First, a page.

There are countless trends competing for attention in the gaming notebook and laptop space but not all of them are either useful or benefit the core gaming experience.
Nintendo Australia Mario vs Donkey Kong 2: March of the Minis
Hours of lavish entertainment
- Construction Zone, can share customs levels, puzzles, fun!
- Construction Zone has a steep learning curve
Well paced, new puzzle elements keep the game fresh and hip until the end.
Price$ 69.95 (AUD)
If you like Lemmings, you'll love Mario vs. Donkey Kong 2: March of the Minis for the Nintendo DS. From the simple gameplay to the cute fa?ade, March of the Minis will provide you will hours of lavish entertainment.
It was just another beautiful day in the Mushroom Kingdom as people gathered around to witness the grand opening of Super Mini Mario World, a theme park based on the popular mini toys of Mario, Donkey Kong, Toad, and Peach. But the fun has been spoiled by the jealous Donkey Kong. Rejected by the gorgeous Pauline, DK steals the innocent damsel and heads for the elevator. Unable to stop the menacing force, Mario sends the minis in pursuit of DK to save the sweet Pauline. You are the puppet master and the minis are at your command.
There are nine worlds in total in March of the Minis, each with a subset of nine levels, a bonus mini game, and one DK boss fight. The game starts out slow, providing helpful tutorials and simple solutions to puzzles, but picks up speed quickly as multiple mini Marios and pesky enemies are added to the levels. To complete a level, at least one mini must make his way through the gateway; however, more points are awarded for guiding all minis to safety. At the end of each level you'll be awarded a bronze, silver, or gold medal depending on time, minis saved, coins collected, and whether or not you did it without stopping. Obtaining gold medals for each level will prove to be a must difficult challenge indeed.
Point, Click, Command
A step up from the original Mario vs. Donkey Kong on the Game Boy Advance, March of the Minis offers a different style of control using the Nintendo DS touch screen. It's more like a simplified version of Lemmings. Sliding the stylus across the screen will set the minis in motion. They will walk, jump, or hold position at your command. Intuitive as the controls are, grouped mini Marios are difficult to manage as they bump into each other and start walking in the opposite direction. You'll need to be very attentive to keep all the minis alive and well.
The puzzle elements per level add to the immersion as you'll spend quite a bit of time figuring out which strategy is best to safely escort each mini to the finish line. Your minis have to work as a team if you plan on earning all the gold medals. Gates need to be lowered or raised by jumping on the colour-correlated button, and to cross chasms there are pink blocks to pick up and replace at will. They also serve to be excellent blockades against fire-spitting flowers. Enemies are the biggest problem area in the game as you'll spend most of your time focused on your minis and pow! "Where'd he come from?" Jumping on springs will launch you over baddies or use the helpful powerups provided. All the classics such as fire power and the smash-happy hammer return to help the minis succumb insurmountable obstacles.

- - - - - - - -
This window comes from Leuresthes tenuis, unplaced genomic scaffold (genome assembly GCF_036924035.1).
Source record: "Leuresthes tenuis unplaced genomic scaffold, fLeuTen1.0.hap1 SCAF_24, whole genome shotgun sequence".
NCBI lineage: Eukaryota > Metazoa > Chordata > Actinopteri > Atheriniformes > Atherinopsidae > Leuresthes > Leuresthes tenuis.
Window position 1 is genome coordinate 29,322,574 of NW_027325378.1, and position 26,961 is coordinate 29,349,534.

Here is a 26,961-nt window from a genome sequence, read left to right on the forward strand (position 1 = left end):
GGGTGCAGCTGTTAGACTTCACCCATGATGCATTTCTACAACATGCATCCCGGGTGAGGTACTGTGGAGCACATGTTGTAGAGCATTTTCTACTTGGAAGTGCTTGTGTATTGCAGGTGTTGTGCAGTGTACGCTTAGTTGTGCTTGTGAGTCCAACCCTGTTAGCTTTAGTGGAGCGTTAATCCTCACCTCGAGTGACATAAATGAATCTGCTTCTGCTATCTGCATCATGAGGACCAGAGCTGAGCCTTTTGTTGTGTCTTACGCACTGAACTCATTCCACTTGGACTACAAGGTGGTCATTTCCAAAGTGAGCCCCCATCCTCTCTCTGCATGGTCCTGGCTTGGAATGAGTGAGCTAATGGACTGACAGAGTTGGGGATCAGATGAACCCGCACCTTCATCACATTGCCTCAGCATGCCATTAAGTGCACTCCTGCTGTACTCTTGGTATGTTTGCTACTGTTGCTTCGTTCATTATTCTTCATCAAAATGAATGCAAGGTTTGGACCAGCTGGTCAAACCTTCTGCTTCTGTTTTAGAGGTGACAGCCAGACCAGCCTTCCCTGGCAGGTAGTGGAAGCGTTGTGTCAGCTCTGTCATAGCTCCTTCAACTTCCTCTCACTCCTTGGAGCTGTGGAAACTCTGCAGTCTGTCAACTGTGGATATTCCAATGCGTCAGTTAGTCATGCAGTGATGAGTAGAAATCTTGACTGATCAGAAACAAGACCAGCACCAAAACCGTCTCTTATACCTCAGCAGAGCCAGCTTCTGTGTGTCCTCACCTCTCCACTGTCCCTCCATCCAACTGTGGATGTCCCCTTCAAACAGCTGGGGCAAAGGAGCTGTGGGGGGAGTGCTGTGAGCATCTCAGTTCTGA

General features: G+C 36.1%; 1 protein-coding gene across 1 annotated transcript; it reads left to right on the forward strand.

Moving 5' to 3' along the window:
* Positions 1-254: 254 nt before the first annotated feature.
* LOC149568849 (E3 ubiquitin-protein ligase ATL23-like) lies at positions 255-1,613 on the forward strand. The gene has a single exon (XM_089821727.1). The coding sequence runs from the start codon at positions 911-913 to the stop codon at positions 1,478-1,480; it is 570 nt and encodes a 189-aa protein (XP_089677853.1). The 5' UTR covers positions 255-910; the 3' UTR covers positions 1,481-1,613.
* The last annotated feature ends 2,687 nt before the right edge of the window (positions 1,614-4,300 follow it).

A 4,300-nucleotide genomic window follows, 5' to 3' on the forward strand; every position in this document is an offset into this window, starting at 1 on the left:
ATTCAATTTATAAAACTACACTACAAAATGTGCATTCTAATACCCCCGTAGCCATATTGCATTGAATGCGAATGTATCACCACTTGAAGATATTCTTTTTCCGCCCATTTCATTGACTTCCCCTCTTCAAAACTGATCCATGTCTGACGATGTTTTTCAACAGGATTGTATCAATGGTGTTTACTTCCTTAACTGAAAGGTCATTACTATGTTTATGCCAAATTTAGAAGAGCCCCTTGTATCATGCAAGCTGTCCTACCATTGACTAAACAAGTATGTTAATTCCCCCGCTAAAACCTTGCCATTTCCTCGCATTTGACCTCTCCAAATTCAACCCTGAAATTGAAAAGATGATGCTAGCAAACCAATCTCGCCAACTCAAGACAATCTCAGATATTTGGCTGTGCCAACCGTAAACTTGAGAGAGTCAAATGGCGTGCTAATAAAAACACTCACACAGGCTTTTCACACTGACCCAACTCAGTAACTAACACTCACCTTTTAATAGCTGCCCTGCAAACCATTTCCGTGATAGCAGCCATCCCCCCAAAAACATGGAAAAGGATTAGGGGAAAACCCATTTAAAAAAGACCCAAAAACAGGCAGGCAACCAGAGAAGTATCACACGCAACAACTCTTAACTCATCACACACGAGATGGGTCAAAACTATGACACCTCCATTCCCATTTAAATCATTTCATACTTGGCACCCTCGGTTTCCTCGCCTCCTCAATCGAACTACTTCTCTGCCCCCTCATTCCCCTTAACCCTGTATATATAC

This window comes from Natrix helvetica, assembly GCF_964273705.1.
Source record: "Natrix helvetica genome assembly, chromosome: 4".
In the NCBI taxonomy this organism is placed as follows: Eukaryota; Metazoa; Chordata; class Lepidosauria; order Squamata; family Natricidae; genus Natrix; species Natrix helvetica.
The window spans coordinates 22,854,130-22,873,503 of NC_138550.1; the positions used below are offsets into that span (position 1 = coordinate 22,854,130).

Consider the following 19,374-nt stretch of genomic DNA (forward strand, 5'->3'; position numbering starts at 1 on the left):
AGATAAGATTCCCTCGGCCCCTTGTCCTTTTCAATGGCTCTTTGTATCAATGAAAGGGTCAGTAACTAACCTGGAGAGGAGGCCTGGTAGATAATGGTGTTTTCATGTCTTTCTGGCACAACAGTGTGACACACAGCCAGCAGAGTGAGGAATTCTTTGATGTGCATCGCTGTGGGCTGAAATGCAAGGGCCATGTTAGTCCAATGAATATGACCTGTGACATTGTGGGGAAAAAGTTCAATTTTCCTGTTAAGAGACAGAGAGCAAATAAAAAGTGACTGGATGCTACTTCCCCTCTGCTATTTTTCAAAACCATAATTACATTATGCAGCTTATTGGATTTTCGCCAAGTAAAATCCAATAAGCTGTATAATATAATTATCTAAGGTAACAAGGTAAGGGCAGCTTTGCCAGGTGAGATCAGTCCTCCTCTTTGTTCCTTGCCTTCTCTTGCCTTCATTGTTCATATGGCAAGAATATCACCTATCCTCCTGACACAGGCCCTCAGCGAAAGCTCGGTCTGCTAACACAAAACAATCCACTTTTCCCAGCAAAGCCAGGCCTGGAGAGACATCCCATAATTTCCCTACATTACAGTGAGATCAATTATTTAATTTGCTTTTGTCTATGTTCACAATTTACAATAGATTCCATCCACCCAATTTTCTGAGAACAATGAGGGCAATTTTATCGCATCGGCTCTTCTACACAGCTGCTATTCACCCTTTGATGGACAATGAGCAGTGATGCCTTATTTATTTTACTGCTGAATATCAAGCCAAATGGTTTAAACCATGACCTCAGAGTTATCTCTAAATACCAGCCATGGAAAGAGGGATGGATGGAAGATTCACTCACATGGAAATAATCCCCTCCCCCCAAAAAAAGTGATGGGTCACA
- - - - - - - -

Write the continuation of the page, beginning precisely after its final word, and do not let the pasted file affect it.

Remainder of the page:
Building Blocks of Fun
The fun doesn't stop in the story mode. The Construction Zone is a playground of customisable levels. Build your own map from the ground up or use a template unlocked from main game. A bit overwhelming at first, the Construction Zone has a steep learning curve as there is a lot to process. But after an hour of fiddling around, you'll find the interface to be straight forward and easy to navigate. Once you've completed your level, play test it and share it with friends. That's right! Wi-Fi allows you to swap custom-created levels with friends and family.
As a sequel, Mario vs. Donkey Kong: March of the Minis surpasses the original by leaps and bounds backed by the capabilities of the Nintendo DS, however the new control scheme does take some getting used to. Although, graphically it's no New Super Mario Bros., this 2D platformer makes full use of the dual screens; in-game and during the cut scenes. For audio enthusiast, March of the Minis is filled with cute little touches, such as Mario calling you names if you put the DS in suspend, that make the game shine.
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